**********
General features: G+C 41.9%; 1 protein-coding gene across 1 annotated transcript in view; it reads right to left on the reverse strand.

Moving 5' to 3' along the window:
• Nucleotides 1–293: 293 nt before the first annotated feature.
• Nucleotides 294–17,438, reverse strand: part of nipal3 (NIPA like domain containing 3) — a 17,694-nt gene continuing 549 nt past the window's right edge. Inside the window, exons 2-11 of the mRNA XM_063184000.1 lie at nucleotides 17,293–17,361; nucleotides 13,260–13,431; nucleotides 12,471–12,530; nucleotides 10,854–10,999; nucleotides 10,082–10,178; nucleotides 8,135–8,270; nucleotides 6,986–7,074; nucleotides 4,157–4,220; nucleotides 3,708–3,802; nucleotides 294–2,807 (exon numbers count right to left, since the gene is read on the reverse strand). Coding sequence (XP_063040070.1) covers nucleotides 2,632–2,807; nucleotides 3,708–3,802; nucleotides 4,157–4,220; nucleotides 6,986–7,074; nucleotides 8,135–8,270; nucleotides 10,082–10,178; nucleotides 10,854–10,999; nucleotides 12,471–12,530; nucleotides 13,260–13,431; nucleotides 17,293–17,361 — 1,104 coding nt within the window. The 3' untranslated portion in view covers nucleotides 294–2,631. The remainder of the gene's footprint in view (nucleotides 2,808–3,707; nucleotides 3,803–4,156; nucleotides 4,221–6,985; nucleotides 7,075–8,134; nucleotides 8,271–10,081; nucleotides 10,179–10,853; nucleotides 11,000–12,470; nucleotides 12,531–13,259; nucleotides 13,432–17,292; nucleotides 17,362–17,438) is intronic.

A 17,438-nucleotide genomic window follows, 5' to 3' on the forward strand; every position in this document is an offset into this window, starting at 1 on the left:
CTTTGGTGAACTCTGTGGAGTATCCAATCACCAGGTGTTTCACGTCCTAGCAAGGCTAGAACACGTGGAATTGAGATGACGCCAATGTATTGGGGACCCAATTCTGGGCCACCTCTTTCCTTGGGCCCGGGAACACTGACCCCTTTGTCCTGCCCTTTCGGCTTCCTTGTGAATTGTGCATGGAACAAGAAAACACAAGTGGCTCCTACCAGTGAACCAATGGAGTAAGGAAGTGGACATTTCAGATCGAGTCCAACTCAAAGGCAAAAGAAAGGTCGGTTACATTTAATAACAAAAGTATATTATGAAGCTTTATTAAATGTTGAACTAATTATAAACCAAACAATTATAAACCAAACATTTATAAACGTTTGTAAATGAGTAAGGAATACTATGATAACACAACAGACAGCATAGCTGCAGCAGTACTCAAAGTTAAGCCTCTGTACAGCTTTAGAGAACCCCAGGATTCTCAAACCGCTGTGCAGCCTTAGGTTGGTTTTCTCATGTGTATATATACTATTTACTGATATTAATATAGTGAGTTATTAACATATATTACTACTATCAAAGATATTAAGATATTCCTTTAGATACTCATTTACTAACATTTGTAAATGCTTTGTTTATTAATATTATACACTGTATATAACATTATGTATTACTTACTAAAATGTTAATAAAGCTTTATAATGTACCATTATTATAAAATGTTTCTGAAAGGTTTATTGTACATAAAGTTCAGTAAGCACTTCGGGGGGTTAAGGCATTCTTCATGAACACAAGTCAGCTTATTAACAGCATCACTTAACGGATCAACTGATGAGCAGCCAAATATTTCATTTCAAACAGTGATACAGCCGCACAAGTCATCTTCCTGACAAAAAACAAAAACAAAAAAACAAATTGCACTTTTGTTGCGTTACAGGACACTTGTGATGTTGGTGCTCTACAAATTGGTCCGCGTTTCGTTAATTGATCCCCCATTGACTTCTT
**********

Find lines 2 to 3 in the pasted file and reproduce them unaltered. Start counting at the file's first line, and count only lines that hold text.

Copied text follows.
Moving 5' to 3' along the window:
• Nucleotides 1–293: 293 nt before the first annotated feature.